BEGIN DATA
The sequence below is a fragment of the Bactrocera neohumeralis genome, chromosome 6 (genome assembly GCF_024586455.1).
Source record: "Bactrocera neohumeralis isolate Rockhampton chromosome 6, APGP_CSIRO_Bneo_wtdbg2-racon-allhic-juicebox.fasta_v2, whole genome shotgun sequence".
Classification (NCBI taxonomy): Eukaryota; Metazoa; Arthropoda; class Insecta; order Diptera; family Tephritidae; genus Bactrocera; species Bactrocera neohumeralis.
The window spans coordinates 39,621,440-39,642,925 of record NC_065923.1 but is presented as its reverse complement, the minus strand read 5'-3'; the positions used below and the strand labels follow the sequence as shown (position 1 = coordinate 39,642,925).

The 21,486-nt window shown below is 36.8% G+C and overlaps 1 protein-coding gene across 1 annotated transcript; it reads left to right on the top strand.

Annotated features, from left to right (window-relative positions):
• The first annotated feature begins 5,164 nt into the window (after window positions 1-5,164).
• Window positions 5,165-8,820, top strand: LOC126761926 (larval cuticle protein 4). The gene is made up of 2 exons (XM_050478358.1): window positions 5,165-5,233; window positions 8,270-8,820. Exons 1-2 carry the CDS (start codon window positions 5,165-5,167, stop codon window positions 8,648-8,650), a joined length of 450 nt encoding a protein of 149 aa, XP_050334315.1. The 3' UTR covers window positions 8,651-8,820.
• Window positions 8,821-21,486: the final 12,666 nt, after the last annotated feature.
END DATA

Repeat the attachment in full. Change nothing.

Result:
The sequence below is a fragment of the Bactrocera neohumeralis genome, chromosome 6 (genome assembly GCF_024586455.1).
Source record: "Bactrocera neohumeralis isolate Rockhampton chromosome 6, APGP_CSIRO_Bneo_wtdbg2-racon-allhic-juicebox.fasta_v2, whole genome shotgun sequence".
Classification (NCBI taxonomy): Eukaryota; Metazoa; Arthropoda; class Insecta; order Diptera; family Tephritidae; genus Bactrocera; species Bactrocera neohumeralis.
The window spans coordinates 39,621,440-39,642,925 of record NC_065923.1 but is presented as its reverse complement, the minus strand read 5'-3'; the positions used below and the strand labels follow the sequence as shown (position 1 = coordinate 39,642,925).

The 21,486-nt window shown below is 36.8% G+C and overlaps 1 protein-coding gene across 1 annotated transcript; it reads left to right on the top strand.

Annotated features, from left to right (window-relative positions):
• The first annotated feature begins 5,164 nt into the window (after window positions 1-5,164).
• Window positions 5,165-8,820, top strand: LOC126761926 (larval cuticle protein 4). The gene is made up of 2 exons (XM_050478358.1): window positions 5,165-5,233; window positions 8,270-8,820. Exons 1-2 carry the CDS (start codon window positions 5,165-5,167, stop codon window positions 8,648-8,650), a joined length of 450 nt encoding a protein of 149 aa, XP_050334315.1. The 3' UTR covers window positions 8,651-8,820.
• Window positions 8,821-21,486: the final 12,666 nt, after the last annotated feature.